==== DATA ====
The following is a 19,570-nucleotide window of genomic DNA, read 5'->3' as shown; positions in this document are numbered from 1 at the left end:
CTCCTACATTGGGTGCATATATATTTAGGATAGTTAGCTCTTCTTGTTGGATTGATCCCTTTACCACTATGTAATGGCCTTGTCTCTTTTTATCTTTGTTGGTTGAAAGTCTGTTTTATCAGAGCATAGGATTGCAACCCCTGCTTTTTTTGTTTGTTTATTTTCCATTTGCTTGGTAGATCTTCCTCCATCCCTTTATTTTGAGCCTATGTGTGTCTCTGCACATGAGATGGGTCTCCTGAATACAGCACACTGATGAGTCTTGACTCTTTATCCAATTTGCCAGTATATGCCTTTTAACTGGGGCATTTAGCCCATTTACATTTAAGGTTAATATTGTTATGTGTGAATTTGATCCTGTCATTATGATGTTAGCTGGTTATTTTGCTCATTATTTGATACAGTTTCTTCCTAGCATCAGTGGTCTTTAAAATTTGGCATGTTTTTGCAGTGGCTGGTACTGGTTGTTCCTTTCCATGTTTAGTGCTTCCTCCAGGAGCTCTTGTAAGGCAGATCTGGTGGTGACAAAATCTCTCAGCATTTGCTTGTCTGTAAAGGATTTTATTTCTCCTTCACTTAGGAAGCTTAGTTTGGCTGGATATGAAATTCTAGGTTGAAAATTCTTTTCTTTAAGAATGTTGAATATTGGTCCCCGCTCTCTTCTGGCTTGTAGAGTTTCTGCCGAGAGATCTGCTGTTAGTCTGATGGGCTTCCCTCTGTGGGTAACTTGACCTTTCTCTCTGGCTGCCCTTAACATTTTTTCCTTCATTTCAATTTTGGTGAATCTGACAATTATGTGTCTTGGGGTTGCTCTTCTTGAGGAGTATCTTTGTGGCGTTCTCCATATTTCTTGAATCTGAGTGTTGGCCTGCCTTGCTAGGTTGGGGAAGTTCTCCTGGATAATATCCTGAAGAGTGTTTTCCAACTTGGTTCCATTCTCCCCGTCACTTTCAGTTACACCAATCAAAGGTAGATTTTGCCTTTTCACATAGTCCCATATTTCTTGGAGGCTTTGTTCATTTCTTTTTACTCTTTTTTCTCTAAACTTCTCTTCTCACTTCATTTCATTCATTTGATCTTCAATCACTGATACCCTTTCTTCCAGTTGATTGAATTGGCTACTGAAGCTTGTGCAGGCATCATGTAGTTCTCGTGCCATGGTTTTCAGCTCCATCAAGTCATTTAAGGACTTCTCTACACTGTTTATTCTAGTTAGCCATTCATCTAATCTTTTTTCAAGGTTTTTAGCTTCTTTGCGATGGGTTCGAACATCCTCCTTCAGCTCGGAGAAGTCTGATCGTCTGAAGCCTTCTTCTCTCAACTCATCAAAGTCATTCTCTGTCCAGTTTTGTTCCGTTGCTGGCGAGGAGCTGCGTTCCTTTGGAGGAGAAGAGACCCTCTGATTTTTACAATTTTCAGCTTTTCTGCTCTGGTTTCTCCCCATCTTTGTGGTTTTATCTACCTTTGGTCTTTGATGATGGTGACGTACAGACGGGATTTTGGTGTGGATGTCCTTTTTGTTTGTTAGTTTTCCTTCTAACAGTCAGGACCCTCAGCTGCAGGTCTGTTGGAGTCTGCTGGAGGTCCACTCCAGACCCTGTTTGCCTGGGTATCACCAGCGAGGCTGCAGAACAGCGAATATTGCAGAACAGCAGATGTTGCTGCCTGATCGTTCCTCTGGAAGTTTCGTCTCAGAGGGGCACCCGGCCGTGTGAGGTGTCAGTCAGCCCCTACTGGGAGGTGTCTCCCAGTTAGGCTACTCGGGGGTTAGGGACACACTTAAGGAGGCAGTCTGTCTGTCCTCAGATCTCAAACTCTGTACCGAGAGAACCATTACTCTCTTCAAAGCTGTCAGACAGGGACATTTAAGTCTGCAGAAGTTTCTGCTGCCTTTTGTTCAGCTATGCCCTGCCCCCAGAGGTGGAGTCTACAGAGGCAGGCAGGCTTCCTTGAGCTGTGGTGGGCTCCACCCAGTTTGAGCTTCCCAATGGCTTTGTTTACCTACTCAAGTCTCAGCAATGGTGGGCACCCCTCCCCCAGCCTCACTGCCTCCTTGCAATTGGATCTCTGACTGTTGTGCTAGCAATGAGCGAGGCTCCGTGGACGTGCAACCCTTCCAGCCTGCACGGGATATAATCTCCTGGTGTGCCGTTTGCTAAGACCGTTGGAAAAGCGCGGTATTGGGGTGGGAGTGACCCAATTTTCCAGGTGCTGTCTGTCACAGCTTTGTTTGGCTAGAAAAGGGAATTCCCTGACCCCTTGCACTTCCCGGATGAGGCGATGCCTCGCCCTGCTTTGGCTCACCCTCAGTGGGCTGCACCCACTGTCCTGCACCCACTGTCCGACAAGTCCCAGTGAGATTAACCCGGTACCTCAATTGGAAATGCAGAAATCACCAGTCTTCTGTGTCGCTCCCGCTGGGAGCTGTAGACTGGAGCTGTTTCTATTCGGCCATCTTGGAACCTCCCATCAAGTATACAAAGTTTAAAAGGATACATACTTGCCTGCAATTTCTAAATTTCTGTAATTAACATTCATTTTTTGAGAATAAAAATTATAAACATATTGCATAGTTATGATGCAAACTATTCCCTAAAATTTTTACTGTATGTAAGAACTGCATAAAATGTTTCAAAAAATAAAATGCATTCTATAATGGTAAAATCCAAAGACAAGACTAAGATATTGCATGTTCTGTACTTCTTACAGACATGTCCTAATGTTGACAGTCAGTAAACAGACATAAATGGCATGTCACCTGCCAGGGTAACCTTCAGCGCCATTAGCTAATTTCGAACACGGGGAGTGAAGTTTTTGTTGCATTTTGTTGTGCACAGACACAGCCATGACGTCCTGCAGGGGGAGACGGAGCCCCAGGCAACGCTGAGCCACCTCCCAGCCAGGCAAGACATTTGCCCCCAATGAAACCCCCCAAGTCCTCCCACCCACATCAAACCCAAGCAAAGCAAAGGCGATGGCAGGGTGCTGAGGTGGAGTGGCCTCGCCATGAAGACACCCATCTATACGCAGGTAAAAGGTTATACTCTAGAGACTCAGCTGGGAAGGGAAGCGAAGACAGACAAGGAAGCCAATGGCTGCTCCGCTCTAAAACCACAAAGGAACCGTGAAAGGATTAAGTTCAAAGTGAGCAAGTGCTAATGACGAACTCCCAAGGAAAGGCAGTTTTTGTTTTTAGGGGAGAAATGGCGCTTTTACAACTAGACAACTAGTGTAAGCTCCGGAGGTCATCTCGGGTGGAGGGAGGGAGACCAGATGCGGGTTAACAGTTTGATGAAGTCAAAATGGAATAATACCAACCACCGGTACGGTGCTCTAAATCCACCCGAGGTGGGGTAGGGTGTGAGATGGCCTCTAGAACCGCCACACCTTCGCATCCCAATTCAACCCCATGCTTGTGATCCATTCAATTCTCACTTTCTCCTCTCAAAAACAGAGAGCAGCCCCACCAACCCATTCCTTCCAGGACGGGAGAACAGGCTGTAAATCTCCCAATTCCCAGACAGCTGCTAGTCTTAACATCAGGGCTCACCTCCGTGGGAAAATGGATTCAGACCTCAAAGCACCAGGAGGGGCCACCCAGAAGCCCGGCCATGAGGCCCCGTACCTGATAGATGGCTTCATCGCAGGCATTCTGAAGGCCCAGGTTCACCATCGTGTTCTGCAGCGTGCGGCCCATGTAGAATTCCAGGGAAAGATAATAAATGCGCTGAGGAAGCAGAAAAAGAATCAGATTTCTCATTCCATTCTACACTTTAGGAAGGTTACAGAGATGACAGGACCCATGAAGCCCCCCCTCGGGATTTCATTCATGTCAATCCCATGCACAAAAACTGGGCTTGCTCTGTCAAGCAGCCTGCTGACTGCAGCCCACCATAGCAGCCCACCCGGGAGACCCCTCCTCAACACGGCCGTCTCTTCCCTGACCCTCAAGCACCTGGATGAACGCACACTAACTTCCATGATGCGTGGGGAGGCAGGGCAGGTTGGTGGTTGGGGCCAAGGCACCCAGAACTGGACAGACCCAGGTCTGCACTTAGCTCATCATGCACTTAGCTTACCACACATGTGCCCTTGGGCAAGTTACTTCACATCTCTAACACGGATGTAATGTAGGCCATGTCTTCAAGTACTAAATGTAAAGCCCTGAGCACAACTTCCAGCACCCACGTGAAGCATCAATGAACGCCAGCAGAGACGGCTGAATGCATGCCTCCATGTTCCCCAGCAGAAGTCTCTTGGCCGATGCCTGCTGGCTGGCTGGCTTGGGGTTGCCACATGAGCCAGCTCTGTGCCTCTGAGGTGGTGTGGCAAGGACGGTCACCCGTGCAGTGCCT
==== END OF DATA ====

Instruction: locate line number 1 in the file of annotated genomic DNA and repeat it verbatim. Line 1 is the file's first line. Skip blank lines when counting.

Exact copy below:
The following is a 19,570-nucleotide window of genomic DNA, read 5'->3' as shown; positions in this document are numbered from 1 at the left end: